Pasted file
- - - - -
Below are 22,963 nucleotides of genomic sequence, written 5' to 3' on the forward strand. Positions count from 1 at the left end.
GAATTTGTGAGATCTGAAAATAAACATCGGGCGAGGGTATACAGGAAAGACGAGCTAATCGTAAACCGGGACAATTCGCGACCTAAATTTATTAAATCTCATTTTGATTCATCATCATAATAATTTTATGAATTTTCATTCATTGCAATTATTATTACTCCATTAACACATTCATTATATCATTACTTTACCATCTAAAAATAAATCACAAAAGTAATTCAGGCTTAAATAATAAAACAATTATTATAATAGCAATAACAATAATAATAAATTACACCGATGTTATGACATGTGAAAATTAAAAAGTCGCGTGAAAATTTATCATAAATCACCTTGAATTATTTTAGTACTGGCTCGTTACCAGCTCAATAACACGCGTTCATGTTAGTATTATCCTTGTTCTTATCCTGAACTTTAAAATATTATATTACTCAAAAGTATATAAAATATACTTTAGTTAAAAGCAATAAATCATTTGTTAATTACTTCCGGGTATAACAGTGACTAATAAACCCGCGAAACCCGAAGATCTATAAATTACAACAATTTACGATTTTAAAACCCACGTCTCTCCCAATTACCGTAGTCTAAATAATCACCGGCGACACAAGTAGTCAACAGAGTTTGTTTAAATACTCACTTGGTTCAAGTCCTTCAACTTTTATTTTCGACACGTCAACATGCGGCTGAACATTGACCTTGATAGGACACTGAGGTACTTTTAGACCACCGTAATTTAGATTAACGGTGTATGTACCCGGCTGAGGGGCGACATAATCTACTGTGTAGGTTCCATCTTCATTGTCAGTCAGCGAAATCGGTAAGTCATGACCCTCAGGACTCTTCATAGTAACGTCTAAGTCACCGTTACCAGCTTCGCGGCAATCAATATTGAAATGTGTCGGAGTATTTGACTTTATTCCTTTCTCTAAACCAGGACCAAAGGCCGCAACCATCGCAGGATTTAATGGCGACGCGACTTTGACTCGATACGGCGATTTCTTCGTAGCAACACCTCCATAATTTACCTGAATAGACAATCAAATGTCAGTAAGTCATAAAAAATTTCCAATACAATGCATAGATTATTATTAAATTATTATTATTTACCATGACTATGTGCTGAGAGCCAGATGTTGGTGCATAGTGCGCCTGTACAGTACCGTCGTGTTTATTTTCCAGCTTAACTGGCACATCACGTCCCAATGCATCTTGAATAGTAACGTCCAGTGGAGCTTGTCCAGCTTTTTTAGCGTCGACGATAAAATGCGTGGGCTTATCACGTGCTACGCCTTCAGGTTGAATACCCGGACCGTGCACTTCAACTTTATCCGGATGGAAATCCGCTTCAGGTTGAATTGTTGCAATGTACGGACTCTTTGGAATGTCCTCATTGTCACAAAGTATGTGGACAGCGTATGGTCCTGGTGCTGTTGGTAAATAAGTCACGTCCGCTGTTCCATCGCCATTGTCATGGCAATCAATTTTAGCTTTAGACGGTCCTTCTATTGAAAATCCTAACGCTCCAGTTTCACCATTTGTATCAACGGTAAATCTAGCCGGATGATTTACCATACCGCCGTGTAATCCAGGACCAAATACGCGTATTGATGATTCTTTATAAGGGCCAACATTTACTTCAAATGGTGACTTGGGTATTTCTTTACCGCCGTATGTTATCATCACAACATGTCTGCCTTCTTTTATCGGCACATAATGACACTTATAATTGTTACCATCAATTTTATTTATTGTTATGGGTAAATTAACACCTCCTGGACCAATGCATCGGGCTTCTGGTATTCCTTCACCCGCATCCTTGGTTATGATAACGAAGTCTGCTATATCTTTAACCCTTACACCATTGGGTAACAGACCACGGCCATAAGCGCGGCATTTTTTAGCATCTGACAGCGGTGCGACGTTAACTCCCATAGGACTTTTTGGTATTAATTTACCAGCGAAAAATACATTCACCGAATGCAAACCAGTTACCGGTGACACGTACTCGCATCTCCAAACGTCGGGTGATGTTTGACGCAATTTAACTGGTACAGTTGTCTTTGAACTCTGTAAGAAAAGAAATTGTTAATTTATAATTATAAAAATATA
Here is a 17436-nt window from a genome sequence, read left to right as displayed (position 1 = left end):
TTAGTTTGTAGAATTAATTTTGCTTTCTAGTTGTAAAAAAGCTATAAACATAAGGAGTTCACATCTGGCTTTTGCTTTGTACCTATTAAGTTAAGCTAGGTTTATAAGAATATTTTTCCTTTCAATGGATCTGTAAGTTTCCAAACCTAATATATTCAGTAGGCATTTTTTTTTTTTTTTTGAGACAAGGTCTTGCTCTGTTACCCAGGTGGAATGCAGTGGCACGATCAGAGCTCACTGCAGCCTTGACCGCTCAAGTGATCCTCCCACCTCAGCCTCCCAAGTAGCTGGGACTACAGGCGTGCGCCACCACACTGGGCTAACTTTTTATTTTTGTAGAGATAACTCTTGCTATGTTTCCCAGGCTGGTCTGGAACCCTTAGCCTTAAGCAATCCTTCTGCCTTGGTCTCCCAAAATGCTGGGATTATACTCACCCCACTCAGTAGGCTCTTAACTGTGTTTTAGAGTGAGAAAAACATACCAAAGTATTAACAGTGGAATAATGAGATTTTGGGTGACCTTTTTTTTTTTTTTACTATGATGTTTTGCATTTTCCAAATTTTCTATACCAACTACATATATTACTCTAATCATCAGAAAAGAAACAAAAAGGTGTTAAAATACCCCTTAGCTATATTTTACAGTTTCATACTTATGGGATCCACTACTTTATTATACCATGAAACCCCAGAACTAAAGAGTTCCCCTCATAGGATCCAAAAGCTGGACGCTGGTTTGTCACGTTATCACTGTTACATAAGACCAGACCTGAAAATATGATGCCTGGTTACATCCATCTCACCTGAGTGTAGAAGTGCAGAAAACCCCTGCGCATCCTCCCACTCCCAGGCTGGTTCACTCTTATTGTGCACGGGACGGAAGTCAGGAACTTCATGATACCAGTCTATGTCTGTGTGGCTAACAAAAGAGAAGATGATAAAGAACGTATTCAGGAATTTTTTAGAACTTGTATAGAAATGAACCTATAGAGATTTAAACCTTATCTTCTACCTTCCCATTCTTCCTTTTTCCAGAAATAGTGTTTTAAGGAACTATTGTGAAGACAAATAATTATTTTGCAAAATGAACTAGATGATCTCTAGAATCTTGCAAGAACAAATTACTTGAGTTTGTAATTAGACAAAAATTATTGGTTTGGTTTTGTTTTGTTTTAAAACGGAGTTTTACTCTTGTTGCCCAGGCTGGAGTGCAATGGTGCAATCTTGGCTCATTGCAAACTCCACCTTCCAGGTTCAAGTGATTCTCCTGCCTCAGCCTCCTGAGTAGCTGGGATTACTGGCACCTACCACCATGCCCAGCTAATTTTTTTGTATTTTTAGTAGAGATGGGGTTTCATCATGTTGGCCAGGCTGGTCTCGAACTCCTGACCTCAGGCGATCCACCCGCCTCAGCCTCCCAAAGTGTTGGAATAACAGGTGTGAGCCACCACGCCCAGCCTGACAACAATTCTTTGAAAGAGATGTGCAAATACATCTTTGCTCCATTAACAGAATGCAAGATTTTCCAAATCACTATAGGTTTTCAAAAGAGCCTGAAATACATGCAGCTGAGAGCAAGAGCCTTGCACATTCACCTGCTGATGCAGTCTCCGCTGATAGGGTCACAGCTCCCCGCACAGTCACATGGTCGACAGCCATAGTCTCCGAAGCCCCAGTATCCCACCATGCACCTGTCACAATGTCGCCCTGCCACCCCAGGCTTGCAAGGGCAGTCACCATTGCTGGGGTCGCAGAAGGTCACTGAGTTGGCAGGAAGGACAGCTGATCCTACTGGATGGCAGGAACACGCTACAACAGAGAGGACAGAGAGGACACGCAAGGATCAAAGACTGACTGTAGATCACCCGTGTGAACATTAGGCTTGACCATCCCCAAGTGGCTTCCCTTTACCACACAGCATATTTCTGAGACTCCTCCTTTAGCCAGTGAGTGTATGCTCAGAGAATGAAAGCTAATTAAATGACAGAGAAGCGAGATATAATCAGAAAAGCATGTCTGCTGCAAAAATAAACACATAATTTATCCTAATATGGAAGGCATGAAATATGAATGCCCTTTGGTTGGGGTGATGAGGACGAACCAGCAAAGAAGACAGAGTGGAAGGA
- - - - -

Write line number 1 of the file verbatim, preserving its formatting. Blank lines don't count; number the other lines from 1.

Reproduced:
Below are 22,963 nucleotides of genomic sequence, written 5' to 3' on the forward strand. Positions count from 1 at the left end.